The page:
To say that I am excited about this development in my life is one hell of an understatement.
The novel is a wholly originally work of fiction, on a planet created by me, with a species developed by me.
This book was written during the 2013 NaNoWriMo event.
Here’s what the publisher had to say about my work:
Winner of the first Annual Riverdale Avenue NaNoWriMo contest, JR Gershen-Siegel’s first published novel Untrustworthy is a ground-breaking science fiction novel of Dystopian politics in an oddly familiar alien culture that pits gender “norm” against gender-bend in an age-old battle.
“Untrustworthy is old-school political dystopia in the vein of Brave New World: brilliant, gripping, frightening. JR Gershen-Siegel tackles gender politics and gender oppression with an unflinching eye. Untrustworthy is panned NaNoWriMo gold.”
—Cecilia Tan, Publisher of Circlet Press, award-winning author of The Struck by Lightning series
Tathrelle is the only liberal in the Cabossian government. She represents the will of the people and is responsible for communicating with them about how the war with the Cavirii is going. She has a pregnant wife, and all seems well. The future seems promising, until she meets her new assistant. Something is off with the man.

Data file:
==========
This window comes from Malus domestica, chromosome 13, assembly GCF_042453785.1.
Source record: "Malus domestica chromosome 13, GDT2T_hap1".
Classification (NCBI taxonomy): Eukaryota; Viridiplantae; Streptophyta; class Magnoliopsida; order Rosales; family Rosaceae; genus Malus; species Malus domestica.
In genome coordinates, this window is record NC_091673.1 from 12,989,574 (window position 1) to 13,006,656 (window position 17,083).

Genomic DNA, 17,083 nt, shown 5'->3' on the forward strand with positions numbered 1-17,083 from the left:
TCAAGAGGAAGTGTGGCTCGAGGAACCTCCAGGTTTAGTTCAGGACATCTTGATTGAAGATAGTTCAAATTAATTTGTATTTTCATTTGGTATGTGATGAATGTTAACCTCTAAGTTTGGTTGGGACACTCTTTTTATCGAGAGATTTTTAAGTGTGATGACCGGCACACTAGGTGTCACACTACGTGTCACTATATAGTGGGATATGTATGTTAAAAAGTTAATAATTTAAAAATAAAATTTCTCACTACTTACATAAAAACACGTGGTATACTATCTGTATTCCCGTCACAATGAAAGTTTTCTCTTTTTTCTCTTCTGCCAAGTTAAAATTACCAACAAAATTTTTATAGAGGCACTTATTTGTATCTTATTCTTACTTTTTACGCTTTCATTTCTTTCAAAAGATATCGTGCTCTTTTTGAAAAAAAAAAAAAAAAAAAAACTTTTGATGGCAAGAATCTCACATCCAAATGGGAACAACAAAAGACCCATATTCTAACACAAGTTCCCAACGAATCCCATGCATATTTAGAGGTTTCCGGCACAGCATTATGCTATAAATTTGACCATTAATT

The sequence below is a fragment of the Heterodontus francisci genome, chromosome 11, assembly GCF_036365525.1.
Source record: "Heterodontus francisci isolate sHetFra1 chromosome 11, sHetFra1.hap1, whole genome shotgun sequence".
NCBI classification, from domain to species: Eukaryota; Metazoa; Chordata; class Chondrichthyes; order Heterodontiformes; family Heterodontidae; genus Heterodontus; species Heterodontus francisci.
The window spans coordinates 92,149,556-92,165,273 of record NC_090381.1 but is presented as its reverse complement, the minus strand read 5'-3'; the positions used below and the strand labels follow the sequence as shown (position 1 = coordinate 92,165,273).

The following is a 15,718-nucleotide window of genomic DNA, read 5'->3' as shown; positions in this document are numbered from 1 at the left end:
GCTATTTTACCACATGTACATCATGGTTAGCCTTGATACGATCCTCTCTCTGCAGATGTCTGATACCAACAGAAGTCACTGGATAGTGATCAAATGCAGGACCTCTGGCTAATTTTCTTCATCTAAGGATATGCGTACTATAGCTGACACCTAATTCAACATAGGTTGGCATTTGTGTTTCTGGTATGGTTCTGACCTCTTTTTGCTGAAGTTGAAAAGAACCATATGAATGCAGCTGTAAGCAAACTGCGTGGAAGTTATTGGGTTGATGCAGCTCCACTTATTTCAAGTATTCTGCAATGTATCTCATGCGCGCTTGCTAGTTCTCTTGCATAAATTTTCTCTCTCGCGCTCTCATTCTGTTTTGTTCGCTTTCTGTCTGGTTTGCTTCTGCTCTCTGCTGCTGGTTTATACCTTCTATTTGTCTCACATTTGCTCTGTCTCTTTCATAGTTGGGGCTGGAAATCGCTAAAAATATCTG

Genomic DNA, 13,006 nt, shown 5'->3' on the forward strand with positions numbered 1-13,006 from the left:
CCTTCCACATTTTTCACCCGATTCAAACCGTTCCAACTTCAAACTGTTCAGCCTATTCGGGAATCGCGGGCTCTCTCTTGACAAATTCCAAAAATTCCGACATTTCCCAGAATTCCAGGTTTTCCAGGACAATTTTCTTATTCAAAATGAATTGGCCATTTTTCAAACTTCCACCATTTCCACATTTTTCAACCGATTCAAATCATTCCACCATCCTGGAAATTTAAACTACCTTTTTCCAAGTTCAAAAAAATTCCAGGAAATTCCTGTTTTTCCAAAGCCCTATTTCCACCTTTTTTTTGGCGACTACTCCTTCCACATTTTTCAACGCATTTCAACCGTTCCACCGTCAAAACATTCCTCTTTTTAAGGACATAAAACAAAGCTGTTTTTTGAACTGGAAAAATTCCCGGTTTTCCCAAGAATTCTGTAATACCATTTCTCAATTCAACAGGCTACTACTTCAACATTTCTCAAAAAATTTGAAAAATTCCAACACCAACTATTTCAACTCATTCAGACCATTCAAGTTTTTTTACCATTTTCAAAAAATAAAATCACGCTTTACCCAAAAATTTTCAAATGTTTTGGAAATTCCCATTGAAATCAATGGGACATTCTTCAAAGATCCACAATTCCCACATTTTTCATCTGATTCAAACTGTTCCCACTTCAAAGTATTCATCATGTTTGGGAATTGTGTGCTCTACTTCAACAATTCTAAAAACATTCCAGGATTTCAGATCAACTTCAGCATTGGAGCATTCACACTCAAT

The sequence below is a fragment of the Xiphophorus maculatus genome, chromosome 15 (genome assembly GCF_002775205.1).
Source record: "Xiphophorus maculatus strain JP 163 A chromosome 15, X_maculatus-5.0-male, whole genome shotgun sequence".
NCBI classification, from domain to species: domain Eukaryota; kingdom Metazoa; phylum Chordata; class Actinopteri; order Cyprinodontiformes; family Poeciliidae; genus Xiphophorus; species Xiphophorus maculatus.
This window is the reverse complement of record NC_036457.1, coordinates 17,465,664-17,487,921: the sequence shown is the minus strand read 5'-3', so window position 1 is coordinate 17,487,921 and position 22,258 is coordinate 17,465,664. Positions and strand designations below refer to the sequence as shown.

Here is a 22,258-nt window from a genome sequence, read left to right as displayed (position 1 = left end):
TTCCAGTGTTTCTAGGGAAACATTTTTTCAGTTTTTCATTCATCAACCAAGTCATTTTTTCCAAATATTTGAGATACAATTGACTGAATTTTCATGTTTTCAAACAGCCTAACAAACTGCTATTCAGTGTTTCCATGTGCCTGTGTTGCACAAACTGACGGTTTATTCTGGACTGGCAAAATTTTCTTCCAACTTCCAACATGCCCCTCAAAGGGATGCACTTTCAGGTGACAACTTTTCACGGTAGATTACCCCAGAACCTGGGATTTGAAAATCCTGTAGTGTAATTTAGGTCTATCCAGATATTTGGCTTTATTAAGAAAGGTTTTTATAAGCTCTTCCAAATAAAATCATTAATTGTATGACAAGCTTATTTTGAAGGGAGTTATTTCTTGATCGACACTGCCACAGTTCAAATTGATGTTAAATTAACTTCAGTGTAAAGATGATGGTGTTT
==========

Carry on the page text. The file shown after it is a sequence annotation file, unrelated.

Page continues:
When Tathrelle wakes up the morning after she first met him, she notices that subtle changes seem to have taken place overnight. She shrugs them off.
But it happens again and again. Someone, somehow, is changing everything she knows, as Tathrelle begins to wonder if her memories are faulty or if her mind is going. Can she trust the face she sees in the mirror? Is Caboss winning the war or losing it? Why is she suddenly the one who is pregnant?